How to Cut Drop-in Dovetails - A Free Video from the Center for Furniture Craftsmanship
A drop-in dovetail is a joint that is often at the top of a table when there is drawer at the front, connecting the legs. The reason for using a dovetail versus a tenon, is to provide a stronger mechanically locking joint where there is little space due to the other joints cut into thin stock such as legs.
How to Cut Drop-in Dovetails with Tim Rousseau
In this video, Tim Rousseau, an instructor at the Center for Furniture Craftsmanship, demonstrates how to do a drop-in dovetail. Since this joint is often used as the top of a drawer in a table, all of the other joint components need to be laid out and taken into account. Most of the drop-in dovetail will not be visible, but you'll want the length of the tail to be exact, so the front shoulder has no gaps.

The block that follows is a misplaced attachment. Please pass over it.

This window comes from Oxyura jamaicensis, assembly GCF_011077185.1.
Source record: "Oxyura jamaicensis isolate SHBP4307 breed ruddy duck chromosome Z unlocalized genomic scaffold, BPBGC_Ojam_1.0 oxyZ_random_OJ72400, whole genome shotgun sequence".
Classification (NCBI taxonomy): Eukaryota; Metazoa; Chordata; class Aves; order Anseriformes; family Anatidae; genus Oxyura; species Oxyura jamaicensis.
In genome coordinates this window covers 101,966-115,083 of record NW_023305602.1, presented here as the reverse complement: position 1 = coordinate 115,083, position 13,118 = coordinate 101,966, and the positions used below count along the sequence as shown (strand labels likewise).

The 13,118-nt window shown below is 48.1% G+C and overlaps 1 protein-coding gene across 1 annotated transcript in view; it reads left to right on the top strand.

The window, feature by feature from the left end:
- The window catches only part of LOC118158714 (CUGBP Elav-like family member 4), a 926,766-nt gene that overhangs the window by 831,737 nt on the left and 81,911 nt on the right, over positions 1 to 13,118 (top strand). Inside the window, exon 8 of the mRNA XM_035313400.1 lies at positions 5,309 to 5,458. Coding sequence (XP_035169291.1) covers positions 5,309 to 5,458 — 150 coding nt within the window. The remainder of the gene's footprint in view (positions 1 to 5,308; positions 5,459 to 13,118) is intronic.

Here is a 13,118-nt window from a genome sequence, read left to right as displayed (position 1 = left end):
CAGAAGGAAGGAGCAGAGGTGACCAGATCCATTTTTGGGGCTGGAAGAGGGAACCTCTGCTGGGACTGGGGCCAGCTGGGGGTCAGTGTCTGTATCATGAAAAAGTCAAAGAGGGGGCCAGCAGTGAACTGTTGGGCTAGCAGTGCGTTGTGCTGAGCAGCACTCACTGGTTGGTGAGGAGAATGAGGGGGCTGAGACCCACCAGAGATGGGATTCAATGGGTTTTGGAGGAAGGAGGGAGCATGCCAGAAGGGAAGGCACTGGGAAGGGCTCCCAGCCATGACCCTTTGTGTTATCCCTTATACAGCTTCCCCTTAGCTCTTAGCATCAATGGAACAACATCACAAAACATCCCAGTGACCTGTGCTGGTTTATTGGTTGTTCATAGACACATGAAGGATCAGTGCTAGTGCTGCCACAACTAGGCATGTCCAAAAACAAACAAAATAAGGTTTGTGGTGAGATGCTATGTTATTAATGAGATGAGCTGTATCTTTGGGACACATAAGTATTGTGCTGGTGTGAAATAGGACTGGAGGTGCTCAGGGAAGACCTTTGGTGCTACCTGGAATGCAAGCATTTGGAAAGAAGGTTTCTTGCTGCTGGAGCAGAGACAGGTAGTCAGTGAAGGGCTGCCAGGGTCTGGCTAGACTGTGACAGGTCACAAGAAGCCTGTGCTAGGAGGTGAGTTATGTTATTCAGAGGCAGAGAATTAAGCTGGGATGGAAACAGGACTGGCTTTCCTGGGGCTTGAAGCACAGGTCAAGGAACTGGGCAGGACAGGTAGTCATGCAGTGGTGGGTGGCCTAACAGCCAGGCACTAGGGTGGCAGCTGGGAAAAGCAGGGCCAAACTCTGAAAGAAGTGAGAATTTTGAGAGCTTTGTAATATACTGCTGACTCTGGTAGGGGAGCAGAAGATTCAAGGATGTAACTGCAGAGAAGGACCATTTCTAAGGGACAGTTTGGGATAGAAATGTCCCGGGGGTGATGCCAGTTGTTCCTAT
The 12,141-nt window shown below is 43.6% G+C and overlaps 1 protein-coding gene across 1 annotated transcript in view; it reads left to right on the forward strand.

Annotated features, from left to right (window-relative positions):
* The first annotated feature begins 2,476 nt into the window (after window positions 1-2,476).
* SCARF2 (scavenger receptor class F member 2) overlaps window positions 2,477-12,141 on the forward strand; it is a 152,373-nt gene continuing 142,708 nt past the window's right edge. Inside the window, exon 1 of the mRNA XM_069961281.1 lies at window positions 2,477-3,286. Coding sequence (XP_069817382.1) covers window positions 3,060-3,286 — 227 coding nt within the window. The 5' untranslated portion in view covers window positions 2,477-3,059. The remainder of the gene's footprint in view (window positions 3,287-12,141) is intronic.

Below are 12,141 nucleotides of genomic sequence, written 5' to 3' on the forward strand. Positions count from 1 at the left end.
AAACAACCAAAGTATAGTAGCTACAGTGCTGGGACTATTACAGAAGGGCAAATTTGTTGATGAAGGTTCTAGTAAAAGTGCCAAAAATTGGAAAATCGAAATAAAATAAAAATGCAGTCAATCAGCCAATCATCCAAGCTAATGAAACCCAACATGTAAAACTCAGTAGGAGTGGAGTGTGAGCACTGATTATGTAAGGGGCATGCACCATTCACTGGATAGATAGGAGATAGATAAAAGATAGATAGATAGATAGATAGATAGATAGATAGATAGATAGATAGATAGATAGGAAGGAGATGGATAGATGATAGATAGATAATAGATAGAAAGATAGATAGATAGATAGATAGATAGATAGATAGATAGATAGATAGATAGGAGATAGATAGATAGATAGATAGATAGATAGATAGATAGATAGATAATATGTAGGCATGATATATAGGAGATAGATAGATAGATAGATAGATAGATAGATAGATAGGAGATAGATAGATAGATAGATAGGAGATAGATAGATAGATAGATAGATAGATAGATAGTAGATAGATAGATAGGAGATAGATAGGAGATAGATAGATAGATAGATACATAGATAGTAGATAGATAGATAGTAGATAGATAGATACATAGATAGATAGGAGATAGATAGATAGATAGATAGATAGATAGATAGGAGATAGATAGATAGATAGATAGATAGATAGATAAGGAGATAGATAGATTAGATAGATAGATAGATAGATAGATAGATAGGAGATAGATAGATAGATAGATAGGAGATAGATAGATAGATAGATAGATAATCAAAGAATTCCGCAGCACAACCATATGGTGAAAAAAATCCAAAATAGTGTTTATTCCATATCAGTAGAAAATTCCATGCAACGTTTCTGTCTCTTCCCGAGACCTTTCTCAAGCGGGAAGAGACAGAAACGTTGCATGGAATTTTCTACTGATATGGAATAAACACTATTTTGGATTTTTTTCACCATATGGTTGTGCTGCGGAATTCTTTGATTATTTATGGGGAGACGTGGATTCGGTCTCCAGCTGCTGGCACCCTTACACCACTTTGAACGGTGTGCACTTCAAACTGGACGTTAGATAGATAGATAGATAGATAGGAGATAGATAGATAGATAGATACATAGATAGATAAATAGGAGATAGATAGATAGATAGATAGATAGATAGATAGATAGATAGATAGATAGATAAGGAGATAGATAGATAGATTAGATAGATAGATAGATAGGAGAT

When there are multiple joints in stock such as legs, make sure they are not going to interfere with each other. Set a cutting gauge so it is less than the distance over to the mortise to scribe the shoulder on the tail component. Make sure the neck parts of the leg are not less than 3/16" to prevent the necks from cracking off.
A well-tuned bandsaw makes quick, accurate tails. This video shows how to make and use a jig to cut the tails on a bandsaw. After they are cut roughly on the band saw, chisel to the shoulder lines.
Transfer the tails onto the leg stock and score the lines with a knife. Since a drop-in dovetail is a type of half-blind dovetail, there is so much material that can be cut with a hand saw. Tim demonstrates a great tip for severing the rest of the remaining fibers. After this smart step, clean out with a chisel until the joint fits!
Check out the video above for a step by step walk through of how we cut a drop-in dovetail at the Center for Furniture Craftsmanship.